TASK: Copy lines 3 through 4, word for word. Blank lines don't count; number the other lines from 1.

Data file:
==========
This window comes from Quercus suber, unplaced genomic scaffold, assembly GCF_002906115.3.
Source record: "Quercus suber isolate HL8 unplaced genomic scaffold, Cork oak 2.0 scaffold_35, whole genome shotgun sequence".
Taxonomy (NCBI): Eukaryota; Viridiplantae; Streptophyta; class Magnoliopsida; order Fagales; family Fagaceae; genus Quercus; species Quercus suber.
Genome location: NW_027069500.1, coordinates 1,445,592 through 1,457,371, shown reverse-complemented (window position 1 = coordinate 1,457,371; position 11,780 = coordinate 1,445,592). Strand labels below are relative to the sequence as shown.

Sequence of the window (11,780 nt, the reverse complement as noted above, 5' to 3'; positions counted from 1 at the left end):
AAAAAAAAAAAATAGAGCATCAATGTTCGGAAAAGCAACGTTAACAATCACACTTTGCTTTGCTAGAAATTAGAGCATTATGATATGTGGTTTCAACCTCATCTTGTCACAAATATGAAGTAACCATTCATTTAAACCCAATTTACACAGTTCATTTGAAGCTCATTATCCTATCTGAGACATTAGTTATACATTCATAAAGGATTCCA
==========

Taxonomy (NCBI): Eukaryota; Viridiplantae; Streptophyta; class Magnoliopsida; order Fagales; family Fagaceae; genus Quercus; species Quercus suber.
Genome location: NW_027069500.1, coordinates 1,445,592 through 1,457,371, shown reverse-complemented (window position 1 = coordinate 1,457,371; position 11,780 = coordinate 1,445,592). Strand labels below are relative to the sequence as shown.